Trucking and Busing: Undermine Free Government in Liberia

first_imgSince the inception of the voter registration exercise on February 1, 2017, there have been multiple complaints from applicants attending the process ranging from inadequate logistics, defective cameras; complaints of insufficient voter registration centers (VRCs) thereby causing potentials registrants to walk long distances to register; attempts by non-Liberians to register; busing and trucking of people from one district or county to another; incompetent registration personnel and poor contractual arrangements with registration workers; absence of security officers (LNP & BIN) at VRCs; alleged tribal and religious discrimination against certain applicants, etc.As a former chair of the National Elections Commission (NEC), who presided over the 2005 general elections, the above-listed complaints and/or issues raised are not strange to me, as we were similarly confronted with nearly all of them. The difference, however, between the 2005 process and the current process is in the handling and resolution of the misunderstanding or concerns. Considering that the nature of elections is adversarial and extremely competitive, the commission must exert every effort to address concerns of participants in a timely manner and in accordance with the relevant guidelines, regulations and laws. Election staff must apply the rules and laws neutrally in order to avoid the imputation of corrupt motives to them. The allegation of tribal and religious bias, for instance could have been obviated by posting at each VRC the criteria for eligibility to register. Beyond all the issues and concerns raised, however, the phenomenon which is of paramount concern to me is the trucking and busing of people from one locality to another which I called “contract voters”. This practice is becoming or has become a part of the Liberian electoral culture. The practice does not only distort true democratic elections, the essence of which is the expression of the free will of the electorate in choosing their leaders, but the practice also constrains an impoverished and vulnerable people to surrender their free will to the richest or wealthiest politicians in exchange of a bag of rice, US$5.00, US$10.00 or US$20.00. Thus, the realization of the promise contained in Article I of the Liberian Constitution which states, inter alia, ‘All free governments are instituted by their authority and for their benefit and they have the right to alter and reform the same when their safety and happiness so require,” shall remain a mirage for a long time to come, because there can be no free government without a free people.Share this:Click to share on Twitter (Opens in new window)Click to share on Facebook (Opens in new window)last_img read more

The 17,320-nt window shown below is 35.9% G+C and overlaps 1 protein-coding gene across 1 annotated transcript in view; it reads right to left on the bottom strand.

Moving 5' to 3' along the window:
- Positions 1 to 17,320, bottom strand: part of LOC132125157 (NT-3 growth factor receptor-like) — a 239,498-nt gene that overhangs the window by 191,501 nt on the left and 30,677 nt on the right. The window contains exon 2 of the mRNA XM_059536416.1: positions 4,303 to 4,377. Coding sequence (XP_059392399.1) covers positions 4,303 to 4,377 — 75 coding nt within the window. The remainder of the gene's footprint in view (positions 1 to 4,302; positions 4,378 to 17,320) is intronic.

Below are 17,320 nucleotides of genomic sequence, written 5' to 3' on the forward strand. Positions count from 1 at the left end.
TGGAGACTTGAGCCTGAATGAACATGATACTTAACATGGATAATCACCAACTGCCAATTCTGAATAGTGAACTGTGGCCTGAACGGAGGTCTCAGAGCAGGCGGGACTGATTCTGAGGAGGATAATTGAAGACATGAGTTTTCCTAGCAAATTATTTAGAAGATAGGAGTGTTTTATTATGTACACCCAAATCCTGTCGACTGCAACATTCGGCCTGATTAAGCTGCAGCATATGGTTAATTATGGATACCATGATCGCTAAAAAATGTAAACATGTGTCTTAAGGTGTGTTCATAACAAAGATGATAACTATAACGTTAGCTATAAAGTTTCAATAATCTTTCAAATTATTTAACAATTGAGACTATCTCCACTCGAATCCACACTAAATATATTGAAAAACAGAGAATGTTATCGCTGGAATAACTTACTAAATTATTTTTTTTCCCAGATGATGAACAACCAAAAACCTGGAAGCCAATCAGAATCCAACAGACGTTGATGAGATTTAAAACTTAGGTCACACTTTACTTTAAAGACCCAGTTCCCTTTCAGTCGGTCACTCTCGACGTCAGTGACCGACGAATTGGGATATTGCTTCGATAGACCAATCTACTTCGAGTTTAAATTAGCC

James Appleby Know Your Dose

first_imgby, James Appleby, special to ChangingAging.orgTweetShareShareEmail0 SharesGetting older is one of life’s inescapables, although life is certainly better now for older Americans than at any other time in history. We live longer, more active lives than our parents and grandparents certainly did – today’s average 65 year-old man and woman can expect to live to be 81 and 85, respectively – and science has proven that we’re still able to learn new things, even if we don’t learn as quickly as we did in our younger years. These are all things to celebrateTry as we may to slow down the process, however, the clock keeps ticking and eventually, the aches and pains of aging will catch up to all of us. Among the many new things older adults need to learn is how best to manage these pains safely.  The most common self-care issue for older adults is pain relief, and older Americans experience chronic pain more than other age group. Learning how to use nonprescription medicines commonly used to relieve the aches and pains of aging is of particular importance. Know Your DoseMost people don’t realize that one of the common links across pain medicines is acetaminophen–the most common drug ingredient in America. It is found in more than 600 over-the-counter and prescription medicines. Acetaminophen is used to relieve pain from conditions such as arthritis, back pain, fibromyalgia, and headaches, but what most people don’t realize is that it’s also an active ingredient in many prescription and over-the-counter medicines used to provide relief from pain, allergy and cold symptoms, cough, and reduce fevers.While acetaminophen, like other nonprescription medicines for pain, is safe and effective when used appropriately, it is possible to take too much.  This can happen if you use more than one medicine for pain relief, and then need another for relief from a different condition, such seasonal allergy symptoms. Taking too much acetaminophen is an overdose and can lead to liver damage.All Americans, regardless of how old they are, need to be aware of how to use pain relievers safely.  In the case of acetaminophen, a new campaign called Know Your Dose boils it down to three steps: Know your dose. Read medicine labels and follow instructions, and never take more than the label says. Know if your medicines contain acetaminophen. Check the active ingredients on the medicine label, especially if you take multiple medicines. On prescription labels, acetaminophen is sometimes labeled as “APAP,” “acetam,” or other shortened versions of the word. On over-the-counter medicines, the word “acetaminophen” is highlighted and listed on the front of the package or on the bottle and in the active ingredient of the Drug Facts label. And never take two medicines that contain acetaminophen at the same time. Our bodies change as we get older, and in some cases, our bodies metabolize acetaminophen differently. Health care providers and community pharmacists are important resources. They may seem busy, but they want to help.  It’s important to take the time to ask for their advice.View a list of common medicines that contain acetaminophen at and access tips on reading over-the-counter and prescription medicine labels. Related PostsBreaking the Reframe on AgingThe reframing aging movement must demand a decent quality of life for the millions of older adults who were good workers, neighbors, taxpayers and citizens and came up short through no fault of their own.Wise Up: Study AgingI am certainly not blind to how fortuitously my interest in aging aligns with the needs of an aging world—and I certainly don’t need additional convincing that my decision to forgo law school was in equal measure, wise and slightly prescient. But maybe you do.The Six Assets of AgingThe deterioration-decline meme that defines aging in our culture originates in a narrow perception of the lifespan that is blind to the priceless assets we accrue as we add years to our lives.TweetShareShareEmail0 SharesTags: acetaminophen drugs knowyourdose Pharma Questions: Aginglast_img read more